There are many methods to quit smoking, a universally-acknowledged unhealthy habit. For years, nicotine patches, nicotine gum and quitting “cold turkey” have been commonly used to help smokers quit. Recently electronic cigarettes, or e-cigarettes, have become an increasingly popular option. E-cigarettes use a battery to vaporize liquid nicotine, allowing the nicotine to be absorbed into the bloodstream without any tobacco products.

E-cigarettes market the sensation of smoking and the effects of nicotine without the cancer-causing tar, carbon monoxide and additives in traditional cigarettes.

They come in a variety of flavors and nicotine levels: one drop of nicotine liquid can contain as much nicotine as one cigarette.

The suggested method for quitting smoking with e-cigarettes is to slowly decrease the nicotine level until dependency disappears. The user still experiences the feeling of smoking, but the vapor disperses faster than cigarette smoke, is not foul smelling, and can taste delicious.

Due to the fact that e-cigarettes do not produce actual smoke, they are preferable for indoor smoking. In general, e-cigarettes are considered to be more safe and convinient than traditional cigarettes.

In the last few months, however, both Danville and Centre College have banned the use of e-cigarettes in indoor locations.Last month, Centre College changed its smoking policy to ban the use of e-cigarettes inside smoke-free facilities, including residence halls.


“The product has still not been tested and approved by the FDA,” Centre Human Resources Committee Chair Megan Milby said. “It is not yet clearly determined by research what hazardous chemicals are released into the air by e-cigarettes and what the effects are on other people, but the information available suggests there are risks involved.”
Parsons Student Health Center Physician Assistant Amanda Goodwin addressed some of the risks of this new fad.

“You are inhaling chemicals other than nicotine when you smoke an e-cigarette, they just haven’t been fully researched yet,” Goodwin said.

“We may find out they are just as harmful as cigarettes.”

In addition to the risks of unknown chemicals, e-cigarettes use deceptive marketing techniques.

“E-cigarette proponents attempt to de-vilify nicotine by likening it to caffeine, saying they are both stimulants with the potential to become addictive,” Goodwin said.
“But that is not an accurate comparison; someone missing their morning cup of coffee may have a headache or not be as alert, but nicotine withdrawal is as severe as a heroine withdrawal according to research.”

Some worry that e-cigarettes could potentially introduce non-smokers or even children to nicotine.

“Many times these manufacturers are some of the big tobacco players. They throw in some candy colors and fruit flavors, which are banned in tobacco cigarettes, to make them seem as inviting and innocuous as a pack of Bubblicious,” Goodwin said. The ease of purchasing e-cigarettes online caters to minors.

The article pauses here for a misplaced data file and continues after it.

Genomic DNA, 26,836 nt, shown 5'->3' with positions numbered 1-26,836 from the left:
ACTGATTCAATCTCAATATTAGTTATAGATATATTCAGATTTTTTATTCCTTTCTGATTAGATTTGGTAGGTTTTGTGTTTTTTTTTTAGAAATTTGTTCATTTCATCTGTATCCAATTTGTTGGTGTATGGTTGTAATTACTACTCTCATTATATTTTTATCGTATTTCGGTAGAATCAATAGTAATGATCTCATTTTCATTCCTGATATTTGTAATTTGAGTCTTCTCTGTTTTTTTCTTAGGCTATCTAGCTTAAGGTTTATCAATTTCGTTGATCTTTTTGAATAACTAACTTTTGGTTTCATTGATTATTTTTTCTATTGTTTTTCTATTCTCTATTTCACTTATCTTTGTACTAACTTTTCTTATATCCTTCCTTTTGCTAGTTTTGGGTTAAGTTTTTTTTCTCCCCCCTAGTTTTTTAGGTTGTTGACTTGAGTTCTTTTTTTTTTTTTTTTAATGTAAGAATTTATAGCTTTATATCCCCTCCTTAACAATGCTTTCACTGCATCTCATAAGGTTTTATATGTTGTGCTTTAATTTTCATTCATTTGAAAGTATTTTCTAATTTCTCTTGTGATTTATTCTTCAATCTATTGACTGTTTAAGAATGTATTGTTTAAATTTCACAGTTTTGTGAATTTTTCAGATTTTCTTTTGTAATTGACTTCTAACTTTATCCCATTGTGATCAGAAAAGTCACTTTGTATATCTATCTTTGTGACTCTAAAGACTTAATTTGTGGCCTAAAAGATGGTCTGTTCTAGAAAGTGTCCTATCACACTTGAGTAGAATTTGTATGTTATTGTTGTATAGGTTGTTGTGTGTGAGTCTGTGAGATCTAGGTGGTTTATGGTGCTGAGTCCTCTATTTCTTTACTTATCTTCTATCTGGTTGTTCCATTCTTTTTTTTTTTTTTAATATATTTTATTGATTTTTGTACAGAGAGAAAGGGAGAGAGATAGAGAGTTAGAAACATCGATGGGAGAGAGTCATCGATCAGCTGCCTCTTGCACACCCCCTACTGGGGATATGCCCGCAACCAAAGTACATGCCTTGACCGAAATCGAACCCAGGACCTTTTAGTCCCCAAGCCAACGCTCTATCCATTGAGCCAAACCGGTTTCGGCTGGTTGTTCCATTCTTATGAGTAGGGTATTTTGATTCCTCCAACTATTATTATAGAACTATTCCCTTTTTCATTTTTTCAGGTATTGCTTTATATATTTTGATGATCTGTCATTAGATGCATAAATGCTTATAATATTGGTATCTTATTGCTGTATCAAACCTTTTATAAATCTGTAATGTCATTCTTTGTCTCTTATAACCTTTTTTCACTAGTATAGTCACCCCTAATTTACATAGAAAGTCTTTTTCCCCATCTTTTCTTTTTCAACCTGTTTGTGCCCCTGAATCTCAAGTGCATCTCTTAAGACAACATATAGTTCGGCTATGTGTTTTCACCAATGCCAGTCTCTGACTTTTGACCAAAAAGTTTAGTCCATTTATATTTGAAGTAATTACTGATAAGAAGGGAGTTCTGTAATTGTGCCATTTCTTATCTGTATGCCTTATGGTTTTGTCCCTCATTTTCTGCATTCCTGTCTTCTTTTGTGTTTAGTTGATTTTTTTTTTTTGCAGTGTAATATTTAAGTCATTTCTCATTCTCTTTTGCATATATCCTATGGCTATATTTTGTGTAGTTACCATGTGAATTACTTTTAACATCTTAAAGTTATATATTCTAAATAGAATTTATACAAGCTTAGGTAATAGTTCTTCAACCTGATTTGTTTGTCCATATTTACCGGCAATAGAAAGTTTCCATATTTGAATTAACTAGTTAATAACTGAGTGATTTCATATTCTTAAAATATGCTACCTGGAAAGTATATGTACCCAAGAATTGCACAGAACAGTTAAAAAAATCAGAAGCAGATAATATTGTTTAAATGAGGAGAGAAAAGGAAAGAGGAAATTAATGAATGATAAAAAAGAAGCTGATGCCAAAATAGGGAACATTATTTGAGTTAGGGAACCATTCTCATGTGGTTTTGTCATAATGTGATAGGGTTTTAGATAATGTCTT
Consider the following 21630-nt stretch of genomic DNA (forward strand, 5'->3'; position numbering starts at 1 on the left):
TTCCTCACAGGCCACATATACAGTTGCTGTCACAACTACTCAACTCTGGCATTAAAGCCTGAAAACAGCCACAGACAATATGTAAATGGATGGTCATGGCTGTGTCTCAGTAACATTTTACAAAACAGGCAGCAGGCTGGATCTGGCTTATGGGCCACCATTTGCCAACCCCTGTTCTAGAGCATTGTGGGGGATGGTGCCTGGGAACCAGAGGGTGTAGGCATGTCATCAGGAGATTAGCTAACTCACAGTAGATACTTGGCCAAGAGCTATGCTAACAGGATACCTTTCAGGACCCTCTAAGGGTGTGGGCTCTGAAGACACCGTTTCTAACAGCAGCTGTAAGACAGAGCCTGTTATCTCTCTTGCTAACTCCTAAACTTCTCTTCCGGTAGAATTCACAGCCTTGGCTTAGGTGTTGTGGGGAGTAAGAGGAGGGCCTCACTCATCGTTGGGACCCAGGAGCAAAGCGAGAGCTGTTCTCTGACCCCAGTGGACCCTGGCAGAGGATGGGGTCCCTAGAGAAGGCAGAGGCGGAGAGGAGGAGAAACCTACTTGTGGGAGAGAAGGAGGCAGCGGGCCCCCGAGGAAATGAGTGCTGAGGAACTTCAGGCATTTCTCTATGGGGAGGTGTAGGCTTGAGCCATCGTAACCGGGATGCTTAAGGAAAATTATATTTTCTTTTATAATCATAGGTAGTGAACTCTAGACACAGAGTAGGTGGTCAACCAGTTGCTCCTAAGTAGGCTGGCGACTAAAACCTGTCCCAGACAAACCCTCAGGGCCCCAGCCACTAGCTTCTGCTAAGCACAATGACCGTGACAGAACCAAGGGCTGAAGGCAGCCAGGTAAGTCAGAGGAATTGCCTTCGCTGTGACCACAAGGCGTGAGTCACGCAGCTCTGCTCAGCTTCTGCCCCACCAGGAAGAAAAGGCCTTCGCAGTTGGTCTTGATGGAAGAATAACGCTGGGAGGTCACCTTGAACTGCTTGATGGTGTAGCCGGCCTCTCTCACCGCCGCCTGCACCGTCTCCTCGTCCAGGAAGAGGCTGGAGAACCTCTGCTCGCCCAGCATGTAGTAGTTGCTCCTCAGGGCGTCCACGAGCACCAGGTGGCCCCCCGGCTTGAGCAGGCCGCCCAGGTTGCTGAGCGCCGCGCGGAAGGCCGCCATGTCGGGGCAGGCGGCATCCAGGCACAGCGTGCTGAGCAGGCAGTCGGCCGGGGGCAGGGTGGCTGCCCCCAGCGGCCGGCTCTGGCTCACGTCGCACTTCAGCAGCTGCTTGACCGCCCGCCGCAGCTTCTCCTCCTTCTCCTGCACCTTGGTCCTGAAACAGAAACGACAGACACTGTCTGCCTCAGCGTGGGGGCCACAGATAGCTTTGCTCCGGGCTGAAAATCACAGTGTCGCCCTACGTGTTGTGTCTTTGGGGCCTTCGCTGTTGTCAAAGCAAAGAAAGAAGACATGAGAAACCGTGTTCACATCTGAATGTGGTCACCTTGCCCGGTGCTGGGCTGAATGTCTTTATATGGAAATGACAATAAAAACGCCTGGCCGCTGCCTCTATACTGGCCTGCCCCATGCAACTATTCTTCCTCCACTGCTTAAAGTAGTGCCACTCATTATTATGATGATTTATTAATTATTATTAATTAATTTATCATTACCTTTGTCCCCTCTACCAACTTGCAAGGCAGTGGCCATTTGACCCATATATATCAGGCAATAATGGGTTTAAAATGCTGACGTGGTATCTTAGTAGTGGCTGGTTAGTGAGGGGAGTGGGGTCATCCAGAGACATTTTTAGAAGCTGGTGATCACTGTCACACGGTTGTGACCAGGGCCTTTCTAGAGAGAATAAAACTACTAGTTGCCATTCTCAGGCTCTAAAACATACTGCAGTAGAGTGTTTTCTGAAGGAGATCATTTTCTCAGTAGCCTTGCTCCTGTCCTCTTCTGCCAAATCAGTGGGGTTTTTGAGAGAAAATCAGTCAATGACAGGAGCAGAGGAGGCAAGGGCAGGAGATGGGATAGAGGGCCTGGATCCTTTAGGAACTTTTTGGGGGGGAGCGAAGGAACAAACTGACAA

“Minors who can’t legally buy cigarettes or e-cigarettes in stores will be able to get e-cigarettes online, and start a nicotine addiction that may lead to a tobacco addiction,” Goodwin said. These are the risks the Human Resources Committee considered when making the decision to ban e-cigarettes indoors.

“The committee determined there were still many unanswered questions surrounding e-cigarettes and it was best to safeguard the well-being of the campus community,” Milby said.
“We reviewed smoking policies from several institutions of higher education and most of them included e-cigarettes, and more specifically, cigars, pipes, and water pipes. After thoughtful consideration, the Committee agreed, for reasons of public health, to amend the former smoking policy to now include e-cigarettes.”

Despite these potential risks, are e-cigarettes still an effective method for quitting smoking? Many people claim e-cigarettes have helped them quit smoking tobacco, but Goodwin maintains that “cold turkey” is still the best way for anyone looking to quit.

“In my experience with patients who have successfully stopped smoking, the most reliable way of quitting was ‘cold turkey,’” Goodwin said.

“People are less successful at quitting during a high-stress time in their lives, so finals week is not the time to quit, but Christmas break would be. Pick a date and tell all your friends you’re quitting, throw away all your cigarettes, and stick to your word. It’s hard but people do quit every day.”

Cigarettes pose deadly health risks to those who use them, and electronic cigarettes present an attractive alternative that continues to grow in popularity. E-cigarettes remain untested, so it is up to potential users to weigh the known risks of cigarettes with the possible unseen dangers of the newest trend in nicotine consumption.

To Centre students, whether smoking cigarettes or e-cigarettes, the rules are now the same: smoke outside.

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